To The Editor:
Over the next month, there will be no other issue on the minds of people working at the state capitol than finding ways to help fill the state's budget hole. During times like these, it is essential that every penny of taxpayer money is looked at closely to ensure it is being spent wisely and efficiently. But as an audit recently found out, that's a pretty daunting task when state agencies are using hundreds of different non-interfacing accounting systems to accomplish this goal.
The Auditor General's report found that state agencies were using at least 263 different accounting systems and only 16 percent of those systems are compliant with Generally Accepted Accounting Principles (GAAP). Half of the systems are more than 10 years old and many were installed about a half century ago, and it takes our state more than a year to compile a final spending report.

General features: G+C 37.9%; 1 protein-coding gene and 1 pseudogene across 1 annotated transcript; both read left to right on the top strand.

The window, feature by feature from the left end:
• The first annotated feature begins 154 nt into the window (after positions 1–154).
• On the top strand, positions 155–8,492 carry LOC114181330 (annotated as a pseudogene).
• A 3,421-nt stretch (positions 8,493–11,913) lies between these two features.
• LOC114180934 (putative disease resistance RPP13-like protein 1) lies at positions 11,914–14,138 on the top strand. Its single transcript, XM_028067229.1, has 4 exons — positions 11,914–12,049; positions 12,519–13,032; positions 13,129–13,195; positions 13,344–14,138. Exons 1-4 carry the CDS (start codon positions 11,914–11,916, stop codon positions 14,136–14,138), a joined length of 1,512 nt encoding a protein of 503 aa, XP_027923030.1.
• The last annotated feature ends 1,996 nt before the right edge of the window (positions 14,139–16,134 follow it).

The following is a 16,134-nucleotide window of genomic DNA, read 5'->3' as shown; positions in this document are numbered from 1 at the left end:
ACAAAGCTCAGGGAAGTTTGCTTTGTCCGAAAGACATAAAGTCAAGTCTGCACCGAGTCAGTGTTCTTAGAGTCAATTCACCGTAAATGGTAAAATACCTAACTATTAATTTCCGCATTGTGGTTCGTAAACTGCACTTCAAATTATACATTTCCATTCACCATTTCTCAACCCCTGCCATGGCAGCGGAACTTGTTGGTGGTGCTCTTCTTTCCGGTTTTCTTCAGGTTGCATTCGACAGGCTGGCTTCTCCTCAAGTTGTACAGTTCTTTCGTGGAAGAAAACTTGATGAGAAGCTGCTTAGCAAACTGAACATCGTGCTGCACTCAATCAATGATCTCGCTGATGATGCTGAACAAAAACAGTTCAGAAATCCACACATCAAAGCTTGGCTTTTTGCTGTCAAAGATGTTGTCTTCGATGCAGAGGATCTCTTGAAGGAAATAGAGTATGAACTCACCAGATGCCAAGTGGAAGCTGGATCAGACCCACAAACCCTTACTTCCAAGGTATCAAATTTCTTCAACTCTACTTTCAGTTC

What does this mean for our state?
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